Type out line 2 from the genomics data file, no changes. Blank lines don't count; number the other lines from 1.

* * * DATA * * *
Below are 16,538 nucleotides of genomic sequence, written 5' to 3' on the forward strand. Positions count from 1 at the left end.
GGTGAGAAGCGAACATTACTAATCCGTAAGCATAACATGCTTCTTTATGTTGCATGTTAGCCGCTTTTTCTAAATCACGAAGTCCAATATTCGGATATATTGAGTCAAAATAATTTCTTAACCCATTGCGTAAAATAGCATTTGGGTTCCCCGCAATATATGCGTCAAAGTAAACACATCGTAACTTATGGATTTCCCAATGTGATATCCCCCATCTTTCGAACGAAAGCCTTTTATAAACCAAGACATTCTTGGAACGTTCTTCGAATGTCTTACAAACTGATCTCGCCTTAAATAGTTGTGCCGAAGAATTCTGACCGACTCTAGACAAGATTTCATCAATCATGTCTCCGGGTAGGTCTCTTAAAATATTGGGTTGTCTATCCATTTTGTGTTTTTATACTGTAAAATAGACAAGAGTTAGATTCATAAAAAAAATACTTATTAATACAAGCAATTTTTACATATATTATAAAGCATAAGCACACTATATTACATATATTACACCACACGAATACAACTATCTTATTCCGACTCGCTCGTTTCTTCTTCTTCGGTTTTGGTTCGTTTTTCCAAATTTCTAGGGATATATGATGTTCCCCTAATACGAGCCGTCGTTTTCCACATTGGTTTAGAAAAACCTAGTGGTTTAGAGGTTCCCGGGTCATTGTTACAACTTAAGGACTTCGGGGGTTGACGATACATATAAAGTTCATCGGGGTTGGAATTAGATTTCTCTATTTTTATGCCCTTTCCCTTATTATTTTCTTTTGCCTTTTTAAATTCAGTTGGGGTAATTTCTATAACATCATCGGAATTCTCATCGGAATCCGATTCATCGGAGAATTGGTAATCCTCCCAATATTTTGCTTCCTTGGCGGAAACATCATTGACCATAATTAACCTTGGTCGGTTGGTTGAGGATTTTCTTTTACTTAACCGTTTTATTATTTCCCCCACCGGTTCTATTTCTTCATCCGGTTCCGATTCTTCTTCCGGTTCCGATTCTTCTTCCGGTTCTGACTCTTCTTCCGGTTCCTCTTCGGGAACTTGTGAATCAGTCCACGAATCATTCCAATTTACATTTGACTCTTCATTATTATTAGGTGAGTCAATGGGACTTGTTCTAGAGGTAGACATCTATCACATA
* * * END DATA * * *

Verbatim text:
GGTGAGAAGCGAACATTACTAATCCGTAAGCATAACATGCTTCTTTATGTTGCATGTTAGCCGCTTTTTCTAAATCACGAAGTCCAATATTCGGATATATTGAGTCAAAATAATTTCTTAACCCATTGCGTAAAATAGCATTTGGGTTCCCCGCAATATATGCGTCAAAGTAAACACATCGTAACTTATGGATTTCCCAATGTGATATCCCCCATCTTTCGAACGAAAGCCTTTTATAAACCAAGACATTCTTGGAACGTTCTTCGAATGTCTTACAAACTGATCTCGCCTTAAATAGTTGTGCCGAAGAATTCTGACCGACTCTAGACAAGATTTCATCAATCATGTCTCCGGGTAGGTCTCTTAAAATATTGGGTTGTCTATCCATTTTGTGTTTTTATACTGTAAAATAGACAAGAGTTAGATTCATAAAAAAAATACTTATTAATACAAGCAATTTTTACATATATTATAAAGCATAAGCACACTATATTACATATATTACACCACACGAATACAACTATCTTATTCCGACTCGCTCGTTTCTTCTTCTTCGGTTTTGGTTCGTTTTTCCAAATTTCTAGGGATATATGATGTTCCCCTAATACGAGCCGTCGTTTTCCACATTGGTTTAGAAAAACCTAGTGGTTTAGAGGTTCCCGGGTCATTGTTACAACTTAAGGACTTCGGGGGTTGACGATACATATAAAGTTCATCGGGGTTGGAATTAGATTTCTCTATTTTTATGCCCTTTCCCTTATTATTTTCTTTTGCCTTTTTAAATTCAGTTGGGGTAATTTCTATAACATCATCGGAATTCTCATCGGAATCCGATTCATCGGAGAATTGGTAATCCTCCCAATATTTTGCTTCCTTGGCGGAAACATCATTGACCATAATTAACCTTGGTCGGTTGGTTGAGGATTTTCTTTTACTTAACCGTTTTATTATTTCCCCCACCGGTTCTATTTCTTCATCCGGTTCCGATTCTTCTTCCGGTTCCGATTCTTCTTCCGGTTCTGACTCTTCTTCCGGTTCCTCTTCGGGAACTTGTGAATCAGTCCACGAATCATTCCAATTTACATTTGACTCTTCATTATTATTAGGTGAGTCAATGGGACTTGTTCTAGAGGTAGACATCTATCACATA